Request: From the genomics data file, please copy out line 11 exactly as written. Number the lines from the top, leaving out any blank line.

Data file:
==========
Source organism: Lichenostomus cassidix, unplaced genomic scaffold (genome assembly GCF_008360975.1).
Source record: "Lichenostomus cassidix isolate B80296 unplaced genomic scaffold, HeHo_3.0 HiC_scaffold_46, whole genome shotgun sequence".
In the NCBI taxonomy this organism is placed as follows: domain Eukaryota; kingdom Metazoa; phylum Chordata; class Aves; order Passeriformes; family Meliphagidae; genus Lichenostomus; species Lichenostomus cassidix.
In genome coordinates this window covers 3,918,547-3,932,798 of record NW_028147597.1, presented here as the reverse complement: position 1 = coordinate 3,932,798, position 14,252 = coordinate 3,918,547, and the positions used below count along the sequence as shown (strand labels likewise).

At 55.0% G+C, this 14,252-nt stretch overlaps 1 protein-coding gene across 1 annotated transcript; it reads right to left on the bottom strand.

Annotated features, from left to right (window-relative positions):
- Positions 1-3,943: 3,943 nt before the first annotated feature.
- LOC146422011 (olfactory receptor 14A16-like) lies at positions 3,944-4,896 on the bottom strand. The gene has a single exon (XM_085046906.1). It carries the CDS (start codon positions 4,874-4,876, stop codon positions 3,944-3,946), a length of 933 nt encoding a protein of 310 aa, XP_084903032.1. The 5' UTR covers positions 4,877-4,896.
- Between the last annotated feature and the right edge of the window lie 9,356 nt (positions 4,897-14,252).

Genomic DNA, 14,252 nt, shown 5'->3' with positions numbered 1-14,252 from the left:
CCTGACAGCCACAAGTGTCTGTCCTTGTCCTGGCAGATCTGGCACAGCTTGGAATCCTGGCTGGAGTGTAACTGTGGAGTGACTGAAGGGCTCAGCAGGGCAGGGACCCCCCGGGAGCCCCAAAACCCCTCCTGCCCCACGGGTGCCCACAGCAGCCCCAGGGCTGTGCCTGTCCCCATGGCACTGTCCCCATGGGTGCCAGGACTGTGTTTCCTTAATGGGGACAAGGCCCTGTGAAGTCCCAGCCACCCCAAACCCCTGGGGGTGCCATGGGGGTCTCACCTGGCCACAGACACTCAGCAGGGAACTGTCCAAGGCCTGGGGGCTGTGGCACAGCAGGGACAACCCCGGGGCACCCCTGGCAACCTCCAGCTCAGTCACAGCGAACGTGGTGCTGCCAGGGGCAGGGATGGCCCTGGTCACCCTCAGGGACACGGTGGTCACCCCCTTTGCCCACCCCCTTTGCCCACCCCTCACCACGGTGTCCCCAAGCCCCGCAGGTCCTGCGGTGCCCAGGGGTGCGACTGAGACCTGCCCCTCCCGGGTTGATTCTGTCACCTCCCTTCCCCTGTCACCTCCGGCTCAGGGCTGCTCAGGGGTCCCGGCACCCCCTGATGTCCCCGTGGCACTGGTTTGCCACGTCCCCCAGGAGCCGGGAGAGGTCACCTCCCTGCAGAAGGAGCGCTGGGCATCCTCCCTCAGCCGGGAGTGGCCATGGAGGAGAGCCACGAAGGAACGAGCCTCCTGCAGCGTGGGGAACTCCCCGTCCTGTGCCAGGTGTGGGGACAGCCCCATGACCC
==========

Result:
CCTGACAGCCACAAGTGTCTGTCCTTGTCCTGGCAGATCTGGCACAGCTTGGAATCCTGGCTGGAGTGTAACTGTGGAGTGACTGAAGGGCTCAGCAGGGCAGGGACCCCCCGGGAGCCCCAAAACCCCTCCTGCCCCACGGGTGCCCACAGCAGCCCCAGGGCTGTGCCTGTCCCCATGGCACTGTCCCCATGGGTGCCAGGACTGTGTTTCCTTAATGGGGACAAGGCCCTGTGAAGTCCCAGCCACCCCAAACCCCTGGGGGTGCCATGGGGGTCTCACCTGGCCACAGACACTCAGCAGGGAACTGTCCAAGGCCTGGGGGCTGTGGCACAGCAGGGACAACCCCGGGGCACCCCTGGCAACCTCCAGCTCAGTCACAGCGAACGTGGTGCTGCCAGGGGCAGGGATGGCCCTGGTCACCCTCAGGGACACGGTGGTCACCCCCTTTGCCCACCCCCTTTGCCCACCCCTCACCACGGTGTCCCCAAGCCCCGCAGGTCCTGCGGTGCCCAGGGGTGCGACTGAGACCTGCCCCTCCCGGGTTGATTCTGTCACCTCCCTTCCCCTGTCACCTCCGGCTCAGGGCTGCTCAGGGGTCCCGGCACCCCCTGATGTCCCCGTGGCACTGGTTTGCCACGTCCCCCAGGAGCCGGGAGAGGTCACCTCCCTGCAGAAGGAGCGCTGGGCATCCTCCCTCAGCCGGGAGTGGCCATGGAGGAGAGCCACGAAGGAACGAGCCTCCTGCAGCGTGGGGAACTCCCCGTCCTGTGCCAGGTGTGGGGACAGCCCCATGACCC